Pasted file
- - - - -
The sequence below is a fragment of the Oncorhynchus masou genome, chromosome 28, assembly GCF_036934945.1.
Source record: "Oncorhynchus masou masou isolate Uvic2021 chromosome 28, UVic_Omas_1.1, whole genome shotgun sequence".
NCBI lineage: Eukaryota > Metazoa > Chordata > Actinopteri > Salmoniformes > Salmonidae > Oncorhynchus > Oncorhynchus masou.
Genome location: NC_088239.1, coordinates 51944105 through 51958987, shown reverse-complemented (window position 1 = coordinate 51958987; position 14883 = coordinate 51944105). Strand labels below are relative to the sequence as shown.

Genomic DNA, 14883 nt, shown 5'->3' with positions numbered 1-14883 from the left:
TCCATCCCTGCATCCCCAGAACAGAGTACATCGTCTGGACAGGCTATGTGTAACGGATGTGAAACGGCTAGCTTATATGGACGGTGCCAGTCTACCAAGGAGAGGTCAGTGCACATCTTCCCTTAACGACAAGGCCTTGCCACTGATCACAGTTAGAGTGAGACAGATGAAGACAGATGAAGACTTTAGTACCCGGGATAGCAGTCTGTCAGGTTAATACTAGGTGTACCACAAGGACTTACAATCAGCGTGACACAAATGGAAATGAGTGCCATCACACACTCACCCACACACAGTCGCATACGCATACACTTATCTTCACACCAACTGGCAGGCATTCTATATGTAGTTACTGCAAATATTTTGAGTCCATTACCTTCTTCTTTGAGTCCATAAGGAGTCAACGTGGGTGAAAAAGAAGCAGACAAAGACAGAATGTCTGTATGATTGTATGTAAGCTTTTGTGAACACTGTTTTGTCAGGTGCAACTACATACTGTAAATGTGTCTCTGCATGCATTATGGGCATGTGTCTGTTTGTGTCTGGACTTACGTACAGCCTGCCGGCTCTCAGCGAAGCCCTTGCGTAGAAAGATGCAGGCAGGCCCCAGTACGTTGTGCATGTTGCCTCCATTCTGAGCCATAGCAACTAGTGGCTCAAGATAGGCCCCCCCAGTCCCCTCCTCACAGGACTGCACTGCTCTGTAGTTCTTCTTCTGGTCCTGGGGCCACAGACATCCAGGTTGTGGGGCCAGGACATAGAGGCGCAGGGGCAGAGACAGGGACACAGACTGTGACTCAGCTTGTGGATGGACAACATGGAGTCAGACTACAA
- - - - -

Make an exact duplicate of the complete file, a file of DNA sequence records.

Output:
The sequence below is a fragment of the Oncorhynchus masou genome, chromosome 28, assembly GCF_036934945.1.
Source record: "Oncorhynchus masou masou isolate Uvic2021 chromosome 28, UVic_Omas_1.1, whole genome shotgun sequence".
NCBI lineage: Eukaryota > Metazoa > Chordata > Actinopteri > Salmoniformes > Salmonidae > Oncorhynchus > Oncorhynchus masou.
Genome location: NC_088239.1, coordinates 51944105 through 51958987, shown reverse-complemented (window position 1 = coordinate 51958987; position 14883 = coordinate 51944105). Strand labels below are relative to the sequence as shown.

Genomic DNA, 14883 nt, shown 5'->3' with positions numbered 1-14883 from the left:
TCCATCCCTGCATCCCCAGAACAGAGTACATCGTCTGGACAGGCTATGTGTAACGGATGTGAAACGGCTAGCTTATATGGACGGTGCCAGTCTACCAAGGAGAGGTCAGTGCACATCTTCCCTTAACGACAAGGCCTTGCCACTGATCACAGTTAGAGTGAGACAGATGAAGACAGATGAAGACTTTAGTACCCGGGATAGCAGTCTGTCAGGTTAATACTAGGTGTACCACAAGGACTTACAATCAGCGTGACACAAATGGAAATGAGTGCCATCACACACTCACCCACACACAGTCGCATACGCATACACTTATCTTCACACCAACTGGCAGGCATTCTATATGTAGTTACTGCAAATATTTTGAGTCCATTACCTTCTTCTTTGAGTCCATAAGGAGTCAACGTGGGTGAAAAAGAAGCAGACAAAGACAGAATGTCTGTATGATTGTATGTAAGCTTTTGTGAACACTGTTTTGTCAGGTGCAACTACATACTGTAAATGTGTCTCTGCATGCATTATGGGCATGTGTCTGTTTGTGTCTGGACTTACGTACAGCCTGCCGGCTCTCAGCGAAGCCCTTGCGTAGAAAGATGCAGGCAGGCCCCAGTACGTTGTGCATGTTGCCTCCATTCTGAGCCATAGCAACTAGTGGCTCAAGATAGGCCCCCCCAGTCCCCTCCTCACAGGACTGCACTGCTCTGTAGTTCTTCTTCTGGTCCTGGGGCCACAGACATCCAGGTTGTGGGGCCAGGACATAGAGGCGCAGGGGCAGAGACAGGGACACAGACTGTGACTCAGCTTGTGGATGGACAACATGGAGTCAGACTACAA